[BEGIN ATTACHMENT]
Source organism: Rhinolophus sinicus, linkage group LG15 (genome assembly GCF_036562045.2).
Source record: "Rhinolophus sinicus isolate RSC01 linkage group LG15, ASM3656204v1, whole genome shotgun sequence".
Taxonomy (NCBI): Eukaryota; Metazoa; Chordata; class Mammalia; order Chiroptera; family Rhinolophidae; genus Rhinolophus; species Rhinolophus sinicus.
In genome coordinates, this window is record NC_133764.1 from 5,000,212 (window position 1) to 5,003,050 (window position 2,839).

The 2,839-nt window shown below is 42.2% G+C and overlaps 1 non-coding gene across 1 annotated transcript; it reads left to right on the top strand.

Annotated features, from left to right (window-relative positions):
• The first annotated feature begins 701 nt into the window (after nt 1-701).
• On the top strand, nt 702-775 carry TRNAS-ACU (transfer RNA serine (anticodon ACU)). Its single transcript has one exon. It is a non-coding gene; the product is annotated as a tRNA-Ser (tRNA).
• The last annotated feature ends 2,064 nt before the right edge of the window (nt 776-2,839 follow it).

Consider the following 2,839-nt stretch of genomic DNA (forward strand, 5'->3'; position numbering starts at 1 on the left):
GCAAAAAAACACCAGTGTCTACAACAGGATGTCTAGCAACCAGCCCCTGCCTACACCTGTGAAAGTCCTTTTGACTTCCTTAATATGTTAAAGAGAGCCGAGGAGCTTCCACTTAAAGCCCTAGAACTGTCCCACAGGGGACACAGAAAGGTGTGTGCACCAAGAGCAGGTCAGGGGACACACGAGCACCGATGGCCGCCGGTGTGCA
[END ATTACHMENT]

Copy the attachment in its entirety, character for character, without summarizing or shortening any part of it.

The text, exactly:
Source organism: Rhinolophus sinicus, linkage group LG15 (genome assembly GCF_036562045.2).
Source record: "Rhinolophus sinicus isolate RSC01 linkage group LG15, ASM3656204v1, whole genome shotgun sequence".
Taxonomy (NCBI): Eukaryota; Metazoa; Chordata; class Mammalia; order Chiroptera; family Rhinolophidae; genus Rhinolophus; species Rhinolophus sinicus.
In genome coordinates, this window is record NC_133764.1 from 5,000,212 (window position 1) to 5,003,050 (window position 2,839).

The 2,839-nt window shown below is 42.2% G+C and overlaps 1 non-coding gene across 1 annotated transcript; it reads left to right on the top strand.

Annotated features, from left to right (window-relative positions):
• The first annotated feature begins 701 nt into the window (after nt 1-701).
• On the top strand, nt 702-775 carry TRNAS-ACU (transfer RNA serine (anticodon ACU)). Its single transcript has one exon. It is a non-coding gene; the product is annotated as a tRNA-Ser (tRNA).
• The last annotated feature ends 2,064 nt before the right edge of the window (nt 776-2,839 follow it).

Consider the following 2,839-nt stretch of genomic DNA (forward strand, 5'->3'; position numbering starts at 1 on the left):
GCAAAAAAACACCAGTGTCTACAACAGGATGTCTAGCAACCAGCCCCTGCCTACACCTGTGAAAGTCCTTTTGACTTCCTTAATATGTTAAAGAGAGCCGAGGAGCTTCCACTTAAAGCCCTAGAACTGTCCCACAGGGGACACAGAAAGGTGTGTGCACCAAGAGCAGGTCAGGGGACACACGAGCACCGATGGCCGCCGGTGTGCA